A nonprofit environmental group has sued the U.S. Food and Drug Administration, claiming the agency failed to regulate toxic chemicals found in “antimicrobial” soap and other personal care products.
I don’t think of myself as especially hard working. I started my career at The New Yorker as a young staff writer—and in those days in New York publishing circles, the day began at ten a.m. That’s when the receptionist arrived, the switchboard opened. As a result, twenty-five years later, if I’m sitting at my computer by nine-thirty I still think to myself, “I’m early!” (Not only that, but twenty-five years later every place else I’ve ever lived still seems cheap by comparison.) Still, even with that laggardly start, I’ve managed to get done most of what I set out to do, and I’ve never spent a lot of time whining about how hard it all is. If Americans are supposed to be good at anything, it’s hard work.
The White House is screaming like a stuck pig. WikiLeaks’ release of the Afghan War Documents “puts the lives of our soldiers and our coalition partners at risk.”
Chair of the Senate Agriculture Committee Sen. Blanche Lincoln (D-Ark.) called on the U.S. Senate yesterday to pass the stalled renewal of the National School Lunch Program known as the Healthy, Hunger-Free Kids Act of 2010. Time is running out for the bill, with precious few working Senate days left before the election.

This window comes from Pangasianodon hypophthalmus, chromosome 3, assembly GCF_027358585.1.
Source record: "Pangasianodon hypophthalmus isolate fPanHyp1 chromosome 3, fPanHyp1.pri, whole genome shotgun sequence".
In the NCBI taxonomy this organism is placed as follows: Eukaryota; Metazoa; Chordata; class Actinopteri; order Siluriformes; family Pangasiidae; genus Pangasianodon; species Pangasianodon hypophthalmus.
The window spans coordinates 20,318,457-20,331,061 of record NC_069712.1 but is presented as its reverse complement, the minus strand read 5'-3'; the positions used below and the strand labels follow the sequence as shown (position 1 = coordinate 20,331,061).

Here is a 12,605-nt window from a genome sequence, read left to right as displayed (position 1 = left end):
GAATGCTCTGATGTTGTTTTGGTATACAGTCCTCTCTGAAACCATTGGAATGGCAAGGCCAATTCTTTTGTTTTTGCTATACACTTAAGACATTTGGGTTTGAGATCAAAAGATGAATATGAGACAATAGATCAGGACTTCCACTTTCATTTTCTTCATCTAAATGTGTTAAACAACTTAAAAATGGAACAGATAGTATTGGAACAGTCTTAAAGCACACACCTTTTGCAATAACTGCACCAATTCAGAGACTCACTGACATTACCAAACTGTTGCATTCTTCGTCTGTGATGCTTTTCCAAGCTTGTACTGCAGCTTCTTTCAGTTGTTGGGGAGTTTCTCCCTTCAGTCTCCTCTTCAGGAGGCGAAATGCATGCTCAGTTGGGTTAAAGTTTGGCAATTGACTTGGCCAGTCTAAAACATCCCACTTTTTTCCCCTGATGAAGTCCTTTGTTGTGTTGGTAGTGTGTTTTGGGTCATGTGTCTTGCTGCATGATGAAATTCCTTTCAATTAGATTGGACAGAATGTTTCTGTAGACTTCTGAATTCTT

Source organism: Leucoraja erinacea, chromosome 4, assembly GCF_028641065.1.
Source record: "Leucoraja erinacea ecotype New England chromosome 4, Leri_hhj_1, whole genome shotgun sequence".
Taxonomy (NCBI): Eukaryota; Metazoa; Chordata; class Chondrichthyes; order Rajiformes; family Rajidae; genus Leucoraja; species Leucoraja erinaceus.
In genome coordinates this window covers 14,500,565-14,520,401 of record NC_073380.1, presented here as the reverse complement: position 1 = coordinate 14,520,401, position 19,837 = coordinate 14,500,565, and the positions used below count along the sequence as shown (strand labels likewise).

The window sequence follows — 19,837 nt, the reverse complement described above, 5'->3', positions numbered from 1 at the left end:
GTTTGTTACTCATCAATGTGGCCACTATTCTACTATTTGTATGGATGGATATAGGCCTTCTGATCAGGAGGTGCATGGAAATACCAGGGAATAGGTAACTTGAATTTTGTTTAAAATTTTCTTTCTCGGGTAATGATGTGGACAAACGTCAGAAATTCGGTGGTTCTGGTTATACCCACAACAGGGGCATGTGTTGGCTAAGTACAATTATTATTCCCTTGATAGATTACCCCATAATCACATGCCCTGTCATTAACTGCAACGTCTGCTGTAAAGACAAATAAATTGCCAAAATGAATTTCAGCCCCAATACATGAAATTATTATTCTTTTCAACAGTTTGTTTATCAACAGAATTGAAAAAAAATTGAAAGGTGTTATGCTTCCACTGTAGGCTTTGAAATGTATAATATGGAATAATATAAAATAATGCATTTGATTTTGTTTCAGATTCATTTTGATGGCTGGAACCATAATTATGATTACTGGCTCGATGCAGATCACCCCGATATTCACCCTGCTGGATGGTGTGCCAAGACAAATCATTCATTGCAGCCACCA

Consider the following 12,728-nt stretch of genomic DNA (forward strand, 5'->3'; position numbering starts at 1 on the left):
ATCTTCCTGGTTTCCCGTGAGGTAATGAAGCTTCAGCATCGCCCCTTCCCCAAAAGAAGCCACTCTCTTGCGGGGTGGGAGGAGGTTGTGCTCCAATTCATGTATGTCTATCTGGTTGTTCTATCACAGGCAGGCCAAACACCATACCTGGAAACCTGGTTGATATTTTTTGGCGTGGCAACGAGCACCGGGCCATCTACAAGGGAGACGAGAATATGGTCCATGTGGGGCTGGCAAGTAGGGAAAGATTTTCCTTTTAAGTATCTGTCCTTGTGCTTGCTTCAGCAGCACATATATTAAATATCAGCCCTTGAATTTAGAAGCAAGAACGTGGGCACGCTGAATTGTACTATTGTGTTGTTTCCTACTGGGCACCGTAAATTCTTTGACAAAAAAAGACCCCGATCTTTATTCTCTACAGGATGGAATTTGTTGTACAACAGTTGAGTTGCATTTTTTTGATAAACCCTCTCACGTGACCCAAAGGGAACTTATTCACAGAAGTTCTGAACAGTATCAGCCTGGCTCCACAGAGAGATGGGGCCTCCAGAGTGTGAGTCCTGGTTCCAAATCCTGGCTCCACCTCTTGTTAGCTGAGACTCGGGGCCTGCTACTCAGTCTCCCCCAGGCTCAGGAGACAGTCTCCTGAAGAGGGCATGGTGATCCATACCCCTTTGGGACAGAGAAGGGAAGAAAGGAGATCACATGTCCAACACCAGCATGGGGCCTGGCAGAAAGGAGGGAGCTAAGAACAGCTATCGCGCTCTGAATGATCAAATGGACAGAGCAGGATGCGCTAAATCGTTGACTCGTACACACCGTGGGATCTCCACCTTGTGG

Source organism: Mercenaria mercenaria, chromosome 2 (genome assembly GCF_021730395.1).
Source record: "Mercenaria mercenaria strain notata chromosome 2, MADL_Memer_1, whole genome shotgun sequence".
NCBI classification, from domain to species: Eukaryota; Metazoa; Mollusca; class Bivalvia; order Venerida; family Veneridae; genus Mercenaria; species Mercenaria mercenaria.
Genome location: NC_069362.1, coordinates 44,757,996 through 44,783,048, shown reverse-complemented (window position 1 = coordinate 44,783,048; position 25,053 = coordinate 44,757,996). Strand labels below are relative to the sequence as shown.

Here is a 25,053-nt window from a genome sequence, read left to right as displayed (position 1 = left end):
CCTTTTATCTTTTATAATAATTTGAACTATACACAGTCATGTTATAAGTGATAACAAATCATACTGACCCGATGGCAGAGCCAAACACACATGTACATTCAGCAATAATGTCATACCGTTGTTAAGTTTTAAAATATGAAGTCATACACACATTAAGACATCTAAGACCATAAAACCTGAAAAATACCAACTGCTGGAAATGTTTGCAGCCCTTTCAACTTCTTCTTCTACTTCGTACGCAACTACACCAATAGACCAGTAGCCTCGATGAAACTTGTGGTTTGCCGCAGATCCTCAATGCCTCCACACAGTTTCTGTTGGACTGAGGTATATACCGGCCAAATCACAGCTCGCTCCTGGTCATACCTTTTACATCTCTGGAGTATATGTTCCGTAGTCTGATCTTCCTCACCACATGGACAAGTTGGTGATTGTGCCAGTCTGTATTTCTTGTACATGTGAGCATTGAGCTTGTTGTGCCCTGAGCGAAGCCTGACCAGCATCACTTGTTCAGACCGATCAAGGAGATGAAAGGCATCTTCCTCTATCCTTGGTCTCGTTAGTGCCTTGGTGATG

SUNDAY, AUG 15th. Stop in for a free sample cup of ice cream with toppings from 4-7 pm. Taste the organic difference! Plus, all day on August 15th, get 10% OFF on all regularly priced frozen desserts. (Does not apply to sale items.)
San Francisco-based food journalist Stett Holbrook and documentary filmmakers Todd Dayton and Greg Roden are in the middle of raising the money to shoot a pilot episode of “Food Forward,” which will focus on “people who are changing how we eat in America.” Instead of the dire, depressing images of the Oscar-nominated documentary Food, Inc., they’re looking at the people who’ve rejected the industrial model in favor of small-scale, sustainable food production.
A new online film from WhyHunger, “The Food and Climate Connection: From Heating the Planet to Healing It,” highlights the impact of today’s global food system on the climate and how a community-based food movement around the world is bringing to life a way of farming and eating that’s better for our bodies and the planet. Featuring interviews with farmers, community leaders, and sustainability advocates, the film highlights how the industrial food system is among the greatest contributors to global warming and how sustainable farming practices can pose a powerful solution to the crisis.
Frank Morton, an organic seed breeder from Philomath, Oregon, explains the current structure of the global commercial seed industry, as part of our ongoing series, Seeds of Life.
Dozens of companies, as well as many academic laboratories, are pursuing the same goal – to produce algae as a source of, literally, green energy. And many of them are using genetic engineering or other biological techniques, like chemically induced mutations, to improve how algae functions.
BP filling stations across London have been shut down by activists. Environmental group Greenpeace said it had cut fuel supplies to all 50 BP stations in the city. The oil firm said 35 had been shut but 18 have now re-opened.